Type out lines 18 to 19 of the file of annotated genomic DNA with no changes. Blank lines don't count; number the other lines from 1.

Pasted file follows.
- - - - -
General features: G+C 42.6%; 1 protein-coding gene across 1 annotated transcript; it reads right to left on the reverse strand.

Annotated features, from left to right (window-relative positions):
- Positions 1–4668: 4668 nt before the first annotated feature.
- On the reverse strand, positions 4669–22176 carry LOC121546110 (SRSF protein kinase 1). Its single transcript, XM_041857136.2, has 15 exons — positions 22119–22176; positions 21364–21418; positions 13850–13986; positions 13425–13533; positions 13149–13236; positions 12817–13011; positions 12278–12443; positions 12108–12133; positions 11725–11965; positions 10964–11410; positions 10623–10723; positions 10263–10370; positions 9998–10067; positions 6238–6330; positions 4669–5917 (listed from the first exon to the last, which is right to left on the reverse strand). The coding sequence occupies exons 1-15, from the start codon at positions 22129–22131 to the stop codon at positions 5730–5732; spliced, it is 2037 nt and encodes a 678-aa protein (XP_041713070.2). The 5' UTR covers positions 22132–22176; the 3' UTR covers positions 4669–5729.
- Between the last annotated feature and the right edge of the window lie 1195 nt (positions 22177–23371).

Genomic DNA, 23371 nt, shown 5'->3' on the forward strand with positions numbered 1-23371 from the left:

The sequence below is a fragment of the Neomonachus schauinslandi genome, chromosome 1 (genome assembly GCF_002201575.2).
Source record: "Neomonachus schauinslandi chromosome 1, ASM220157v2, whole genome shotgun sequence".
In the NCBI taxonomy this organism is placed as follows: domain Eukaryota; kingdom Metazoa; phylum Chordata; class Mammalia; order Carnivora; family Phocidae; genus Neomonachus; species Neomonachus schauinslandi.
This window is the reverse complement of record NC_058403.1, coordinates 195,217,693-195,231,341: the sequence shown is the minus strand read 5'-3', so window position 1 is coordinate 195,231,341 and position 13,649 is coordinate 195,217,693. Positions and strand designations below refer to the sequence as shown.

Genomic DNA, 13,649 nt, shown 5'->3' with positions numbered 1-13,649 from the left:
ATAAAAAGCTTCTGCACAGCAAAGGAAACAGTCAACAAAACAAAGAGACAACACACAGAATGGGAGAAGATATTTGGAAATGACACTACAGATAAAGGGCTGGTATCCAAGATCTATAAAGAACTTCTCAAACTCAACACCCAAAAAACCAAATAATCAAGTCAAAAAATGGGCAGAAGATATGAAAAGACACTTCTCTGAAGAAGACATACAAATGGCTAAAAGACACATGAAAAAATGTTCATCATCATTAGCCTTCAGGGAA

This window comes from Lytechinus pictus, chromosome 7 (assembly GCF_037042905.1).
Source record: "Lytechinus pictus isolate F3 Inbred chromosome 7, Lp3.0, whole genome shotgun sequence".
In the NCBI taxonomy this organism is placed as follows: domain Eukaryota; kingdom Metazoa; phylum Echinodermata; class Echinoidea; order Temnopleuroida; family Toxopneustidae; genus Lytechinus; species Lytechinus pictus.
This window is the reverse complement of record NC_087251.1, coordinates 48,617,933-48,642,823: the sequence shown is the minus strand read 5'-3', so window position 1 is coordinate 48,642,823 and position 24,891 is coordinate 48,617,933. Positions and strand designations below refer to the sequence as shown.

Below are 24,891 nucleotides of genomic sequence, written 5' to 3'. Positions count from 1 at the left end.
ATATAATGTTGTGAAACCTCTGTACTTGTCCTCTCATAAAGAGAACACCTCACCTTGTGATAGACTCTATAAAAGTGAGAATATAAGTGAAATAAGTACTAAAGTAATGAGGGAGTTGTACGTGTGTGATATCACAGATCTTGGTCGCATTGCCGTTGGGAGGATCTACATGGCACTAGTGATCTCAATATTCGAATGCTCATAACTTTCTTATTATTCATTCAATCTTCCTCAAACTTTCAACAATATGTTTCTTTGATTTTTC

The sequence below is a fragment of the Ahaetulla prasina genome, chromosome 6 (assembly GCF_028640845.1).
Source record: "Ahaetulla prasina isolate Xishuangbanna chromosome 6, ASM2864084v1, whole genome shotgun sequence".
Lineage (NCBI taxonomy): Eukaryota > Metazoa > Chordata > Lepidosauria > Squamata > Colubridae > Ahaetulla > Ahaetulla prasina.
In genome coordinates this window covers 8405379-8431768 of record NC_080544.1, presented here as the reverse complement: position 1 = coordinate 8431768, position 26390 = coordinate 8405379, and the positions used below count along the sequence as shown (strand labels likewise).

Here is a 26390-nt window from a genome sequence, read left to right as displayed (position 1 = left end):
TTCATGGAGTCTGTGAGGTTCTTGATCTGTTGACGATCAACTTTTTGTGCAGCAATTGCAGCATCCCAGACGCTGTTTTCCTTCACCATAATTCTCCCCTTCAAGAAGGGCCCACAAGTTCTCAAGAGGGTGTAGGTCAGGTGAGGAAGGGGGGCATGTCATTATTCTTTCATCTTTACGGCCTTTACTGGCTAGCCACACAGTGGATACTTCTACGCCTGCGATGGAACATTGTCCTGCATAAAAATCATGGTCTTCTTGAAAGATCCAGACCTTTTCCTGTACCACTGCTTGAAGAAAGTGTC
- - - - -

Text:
ATATAATGTTGTGAAACCTCTGTACTTGTCCTCTCATAAAGAGAACACCTCACCTTGTGATAGACTCTATAAAAGTGAGAATATAAGTGAAATAAGTACTAAAGTAATGAGGGAGTTGTACGTGTGTGATATCACAGATCTTGGTCGCATTGCCGTTGGGAGGATCTACATGGCACTAGTGATCTCAATATTCGAATGCTCATAACTTTCTTATTATTCATTCAATCTTCCTCAAACTTTCAACAATATGTTTCTTTGATTTTTC

The sequence below is a fragment of the Ahaetulla prasina genome, chromosome 6 (assembly GCF_028640845.1).